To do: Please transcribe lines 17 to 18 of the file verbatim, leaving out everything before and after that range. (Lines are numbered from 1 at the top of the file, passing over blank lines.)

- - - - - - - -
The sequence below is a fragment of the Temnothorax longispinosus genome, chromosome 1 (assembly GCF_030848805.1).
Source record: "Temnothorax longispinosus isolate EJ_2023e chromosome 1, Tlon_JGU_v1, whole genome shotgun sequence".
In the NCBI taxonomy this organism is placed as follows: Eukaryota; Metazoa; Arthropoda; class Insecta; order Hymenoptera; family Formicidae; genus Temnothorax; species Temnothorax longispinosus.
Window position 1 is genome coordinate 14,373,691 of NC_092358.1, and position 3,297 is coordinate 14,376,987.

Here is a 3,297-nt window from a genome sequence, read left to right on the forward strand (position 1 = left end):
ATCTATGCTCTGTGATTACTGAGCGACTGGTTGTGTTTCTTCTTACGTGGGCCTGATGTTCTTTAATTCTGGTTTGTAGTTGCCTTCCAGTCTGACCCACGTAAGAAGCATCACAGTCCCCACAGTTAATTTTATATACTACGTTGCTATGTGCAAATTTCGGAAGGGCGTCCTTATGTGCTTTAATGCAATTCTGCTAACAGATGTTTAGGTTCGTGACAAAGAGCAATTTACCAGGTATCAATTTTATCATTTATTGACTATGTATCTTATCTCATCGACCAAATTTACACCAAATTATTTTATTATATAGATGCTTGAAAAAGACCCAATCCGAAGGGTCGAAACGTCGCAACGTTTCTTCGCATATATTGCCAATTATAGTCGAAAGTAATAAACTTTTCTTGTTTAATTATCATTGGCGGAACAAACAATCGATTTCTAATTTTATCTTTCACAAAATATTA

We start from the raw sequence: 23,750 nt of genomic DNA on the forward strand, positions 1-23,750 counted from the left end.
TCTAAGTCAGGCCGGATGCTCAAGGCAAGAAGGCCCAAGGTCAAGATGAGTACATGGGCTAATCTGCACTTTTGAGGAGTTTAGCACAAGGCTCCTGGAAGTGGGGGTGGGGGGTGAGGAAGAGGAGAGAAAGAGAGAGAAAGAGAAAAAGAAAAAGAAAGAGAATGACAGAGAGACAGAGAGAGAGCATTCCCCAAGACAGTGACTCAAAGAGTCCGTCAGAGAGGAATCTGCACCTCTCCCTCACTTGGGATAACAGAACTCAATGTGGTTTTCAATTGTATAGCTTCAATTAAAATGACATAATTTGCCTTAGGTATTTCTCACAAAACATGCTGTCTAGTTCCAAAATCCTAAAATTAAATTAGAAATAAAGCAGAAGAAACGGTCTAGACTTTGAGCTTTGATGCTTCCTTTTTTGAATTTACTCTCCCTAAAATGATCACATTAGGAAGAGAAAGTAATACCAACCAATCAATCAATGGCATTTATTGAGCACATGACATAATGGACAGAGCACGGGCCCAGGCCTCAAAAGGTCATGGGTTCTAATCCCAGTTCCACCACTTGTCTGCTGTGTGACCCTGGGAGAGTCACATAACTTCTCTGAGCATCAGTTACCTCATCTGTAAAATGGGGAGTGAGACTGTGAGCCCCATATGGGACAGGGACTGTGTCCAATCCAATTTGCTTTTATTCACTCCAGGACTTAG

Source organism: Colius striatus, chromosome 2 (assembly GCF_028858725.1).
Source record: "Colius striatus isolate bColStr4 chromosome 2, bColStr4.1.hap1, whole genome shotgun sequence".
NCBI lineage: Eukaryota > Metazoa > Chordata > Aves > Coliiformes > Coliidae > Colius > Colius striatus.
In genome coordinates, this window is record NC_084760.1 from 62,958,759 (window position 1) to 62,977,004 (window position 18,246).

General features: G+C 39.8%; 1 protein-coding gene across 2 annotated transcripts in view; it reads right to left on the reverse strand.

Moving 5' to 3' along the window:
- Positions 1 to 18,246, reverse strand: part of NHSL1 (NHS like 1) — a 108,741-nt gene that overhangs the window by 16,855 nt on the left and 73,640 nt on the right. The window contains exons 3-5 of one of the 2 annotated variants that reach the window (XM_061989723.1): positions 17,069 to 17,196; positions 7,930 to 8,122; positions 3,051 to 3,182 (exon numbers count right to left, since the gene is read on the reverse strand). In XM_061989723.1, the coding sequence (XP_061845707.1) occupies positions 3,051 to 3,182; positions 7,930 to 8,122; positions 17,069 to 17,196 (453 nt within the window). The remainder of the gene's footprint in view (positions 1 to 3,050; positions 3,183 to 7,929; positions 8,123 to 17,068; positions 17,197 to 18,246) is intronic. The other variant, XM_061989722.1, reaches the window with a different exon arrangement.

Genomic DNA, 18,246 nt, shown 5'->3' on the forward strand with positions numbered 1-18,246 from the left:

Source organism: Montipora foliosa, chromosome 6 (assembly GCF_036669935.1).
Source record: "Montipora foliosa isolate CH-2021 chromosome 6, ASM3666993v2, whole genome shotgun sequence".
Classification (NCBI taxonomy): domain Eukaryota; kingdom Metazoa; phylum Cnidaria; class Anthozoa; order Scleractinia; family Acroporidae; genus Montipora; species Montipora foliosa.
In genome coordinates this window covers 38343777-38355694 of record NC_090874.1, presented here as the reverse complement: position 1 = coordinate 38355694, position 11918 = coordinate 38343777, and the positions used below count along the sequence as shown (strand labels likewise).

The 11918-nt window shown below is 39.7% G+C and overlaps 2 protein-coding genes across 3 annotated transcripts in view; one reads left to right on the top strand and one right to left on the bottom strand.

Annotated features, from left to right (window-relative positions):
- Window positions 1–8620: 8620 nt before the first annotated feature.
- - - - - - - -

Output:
Source organism: Montipora foliosa, chromosome 6 (assembly GCF_036669935.1).
Source record: "Montipora foliosa isolate CH-2021 chromosome 6, ASM3666993v2, whole genome shotgun sequence".